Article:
When I was eight, I started my first novel. It was a total rip-off of The Last Unicorn. It was also one page long and handwritten. I'm pretty sure I still have it somewhere, probably in the attic. (I keep most of my writing in case I'm famous one day, which I realize is completely ridiculous.)
I made several more novel attempts during middle school, but I never did quite finish. Even as a pre-teen, I already knew two things:
1. I wanted to write and
2. Writing a novel is hard work.
Over the past ten years, I have written a fantasy novel for young adults. I have also revised and rewritten that novel more times than I can count. Sometimes I gave up on it for years. It has had many titles, including The Red Seed, Misdirection, The Silver Path, and, most mysteriously, Not Without My Booty Shorts. (There are no booty shorts in the novel, and I did not come up with this title*.)
Today, it's called Unguided. Even though I have doubts about my work, as I imagine most writers do, it won an award last year and consequently cannot be the worst book ever written.
The next steps:
1. Write a query letter.
The purpose of a query letter is to get an agent interested enough in your book that they ask to read it.
In 2010, I was smart enough to take a workshop on how to write effective query letters with agent Michelle Brower. Ms. Brower ripped my query letter (and my whole novel, essentially) to shreds.
Then I rewrote the entire book because everything she said was exactly right.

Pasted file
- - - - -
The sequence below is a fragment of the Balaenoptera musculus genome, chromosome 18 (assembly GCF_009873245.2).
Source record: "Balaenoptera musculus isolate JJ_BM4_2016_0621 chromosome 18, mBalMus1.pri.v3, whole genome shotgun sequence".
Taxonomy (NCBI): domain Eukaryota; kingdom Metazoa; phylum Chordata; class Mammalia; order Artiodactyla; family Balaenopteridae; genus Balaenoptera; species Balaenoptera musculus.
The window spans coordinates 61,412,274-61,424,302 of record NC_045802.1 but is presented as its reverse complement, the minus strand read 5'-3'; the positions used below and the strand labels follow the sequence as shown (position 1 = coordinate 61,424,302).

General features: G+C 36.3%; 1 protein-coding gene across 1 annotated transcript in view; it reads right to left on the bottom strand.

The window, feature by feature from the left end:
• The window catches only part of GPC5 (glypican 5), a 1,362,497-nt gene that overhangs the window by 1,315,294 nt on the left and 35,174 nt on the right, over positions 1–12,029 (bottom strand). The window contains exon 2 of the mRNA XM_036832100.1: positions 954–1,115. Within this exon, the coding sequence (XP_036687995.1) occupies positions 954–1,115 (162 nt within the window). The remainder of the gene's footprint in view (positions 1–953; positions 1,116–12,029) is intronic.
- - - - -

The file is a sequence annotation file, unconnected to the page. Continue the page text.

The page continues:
Since school let out last week, I have revised my preexisting query letter about six times. I forced my long-suffering First Reader to read it. Then, I made my sister read it because she is smart and happened to be online. They liked it. I like it. Maybe it's ready!
2. Take a break and weed my garden. Photograph some pollen.
3. Search for agents.
Many resources exist for finding literary agents. Since, as a grown-up person, I spend all of my free time reading YA fantasy novels, I have favorite authors in this genre and have mostly decided to try their agents first.
If you're going to be rejected, be rejected by the best.
The advice I've found suggests to query 6-8 agents at once because said agents are crazily busy.
5. Look at query letter again. Is it good enough?
6. Prepare to be rejected or ignored
As a poet who once submitted with frightening regularity to publications of all sorts, I am deeply accustomed to rejection. (I'm also accustomed to winning prizes. It's usually one or the other.) That said, I am not at all accustomed to being rejected for something I've worked on for such a long time. I'm sure it will be a memorable experience.
I also know that not everyone likes every kind of writing, so it's important to find an agent who will fight for Not Without My Booty Shorts.
7. Write blog post about sending out query letters to avoid sending out query letters.
This step included looking through my entire house for evidence of my old novels. I found one (see above)! There was a cat named Adolph in it (and parallel universes: my favorite thing, apparently).
8. Get to work on second novel.
60 pages done. 200 more to go!
9. Query some agents, already.
The worst thing that happens is nothing, after all.
Stay tuned to hear about all the forthcoming rejection! And enjoy this fan art (which in no way depicts my actual novel) in the meantime!